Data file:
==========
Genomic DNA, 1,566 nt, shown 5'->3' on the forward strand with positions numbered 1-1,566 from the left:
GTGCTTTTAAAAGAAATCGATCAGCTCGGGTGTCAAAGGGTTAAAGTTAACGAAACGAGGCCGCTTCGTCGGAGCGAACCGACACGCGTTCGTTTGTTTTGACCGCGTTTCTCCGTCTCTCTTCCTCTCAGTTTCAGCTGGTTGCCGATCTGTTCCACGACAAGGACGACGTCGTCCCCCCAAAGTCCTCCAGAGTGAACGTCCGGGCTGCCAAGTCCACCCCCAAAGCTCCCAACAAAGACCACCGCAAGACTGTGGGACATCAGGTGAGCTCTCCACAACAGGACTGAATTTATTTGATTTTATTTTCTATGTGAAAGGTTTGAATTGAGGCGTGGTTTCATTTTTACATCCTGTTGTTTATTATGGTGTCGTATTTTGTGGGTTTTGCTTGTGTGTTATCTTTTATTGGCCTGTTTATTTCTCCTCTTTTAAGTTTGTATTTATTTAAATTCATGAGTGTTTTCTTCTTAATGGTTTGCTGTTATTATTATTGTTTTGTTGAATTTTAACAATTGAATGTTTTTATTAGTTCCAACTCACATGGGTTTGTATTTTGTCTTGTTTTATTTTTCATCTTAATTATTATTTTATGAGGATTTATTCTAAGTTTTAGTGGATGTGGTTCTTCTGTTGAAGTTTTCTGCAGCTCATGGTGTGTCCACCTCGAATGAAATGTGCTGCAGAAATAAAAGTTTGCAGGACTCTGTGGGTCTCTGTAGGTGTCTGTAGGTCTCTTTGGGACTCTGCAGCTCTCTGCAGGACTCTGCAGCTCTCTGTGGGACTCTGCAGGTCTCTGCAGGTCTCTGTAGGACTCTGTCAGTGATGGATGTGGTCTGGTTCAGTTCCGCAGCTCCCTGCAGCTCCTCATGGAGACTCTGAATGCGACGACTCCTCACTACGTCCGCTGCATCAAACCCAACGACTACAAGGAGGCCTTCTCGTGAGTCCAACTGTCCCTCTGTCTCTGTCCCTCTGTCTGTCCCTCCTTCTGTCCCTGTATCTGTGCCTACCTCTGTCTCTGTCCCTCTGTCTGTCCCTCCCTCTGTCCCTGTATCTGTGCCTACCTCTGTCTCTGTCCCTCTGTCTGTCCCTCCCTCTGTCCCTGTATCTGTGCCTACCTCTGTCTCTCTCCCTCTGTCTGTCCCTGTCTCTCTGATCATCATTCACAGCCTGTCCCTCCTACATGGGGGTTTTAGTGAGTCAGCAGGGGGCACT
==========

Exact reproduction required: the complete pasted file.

Genomic DNA, 1,566 nt, shown 5'->3' on the forward strand with positions numbered 1-1,566 from the left:
GTGCTTTTAAAAGAAATCGATCAGCTCGGGTGTCAAAGGGTTAAAGTTAACGAAACGAGGCCGCTTCGTCGGAGCGAACCGACACGCGTTCGTTTGTTTTGACCGCGTTTCTCCGTCTCTCTTCCTCTCAGTTTCAGCTGGTTGCCGATCTGTTCCACGACAAGGACGACGTCGTCCCCCCAAAGTCCTCCAGAGTGAACGTCCGGGCTGCCAAGTCCACCCCCAAAGCTCCCAACAAAGACCACCGCAAGACTGTGGGACATCAGGTGAGCTCTCCACAACAGGACTGAATTTATTTGATTTTATTTTCTATGTGAAAGGTTTGAATTGAGGCGTGGTTTCATTTTTACATCCTGTTGTTTATTATGGTGTCGTATTTTGTGGGTTTTGCTTGTGTGTTATCTTTTATTGGCCTGTTTATTTCTCCTCTTTTAAGTTTGTATTTATTTAAATTCATGAGTGTTTTCTTCTTAATGGTTTGCTGTTATTATTATTGTTTTGTTGAATTTTAACAATTGAATGTTTTTATTAGTTCCAACTCACATGGGTTTGTATTTTGTCTTGTTTTATTTTTCATCTTAATTATTATTTTATGAGGATTTATTCTAAGTTTTAGTGGATGTGGTTCTTCTGTTGAAGTTTTCTGCAGCTCATGGTGTGTCCACCTCGAATGAAATGTGCTGCAGAAATAAAAGTTTGCAGGACTCTGTGGGTCTCTGTAGGTGTCTGTAGGTCTCTTTGGGACTCTGCAGCTCTCTGCAGGACTCTGCAGCTCTCTGTGGGACTCTGCAGGTCTCTGCAGGTCTCTGTAGGACTCTGTCAGTGATGGATGTGGTCTGGTTCAGTTCCGCAGCTCCCTGCAGCTCCTCATGGAGACTCTGAATGCGACGACTCCTCACTACGTCCGCTGCATCAAACCCAACGACTACAAGGAGGCCTTCTCGTGAGTCCAACTGTCCCTCTGTCTCTGTCCCTCTGTCTGTCCCTCCTTCTGTCCCTGTATCTGTGCCTACCTCTGTCTCTGTCCCTCTGTCTGTCCCTCCCTCTGTCCCTGTATCTGTGCCTACCTCTGTCTCTGTCCCTCTGTCTGTCCCTCCCTCTGTCCCTGTATCTGTGCCTACCTCTGTCTCTCTCCCTCTGTCTGTCCCTGTCTCTCTGATCATCATTCACAGCCTGTCCCTCCTACATGGGGGTTTTAGTGAGTCAGCAGGGGGCACT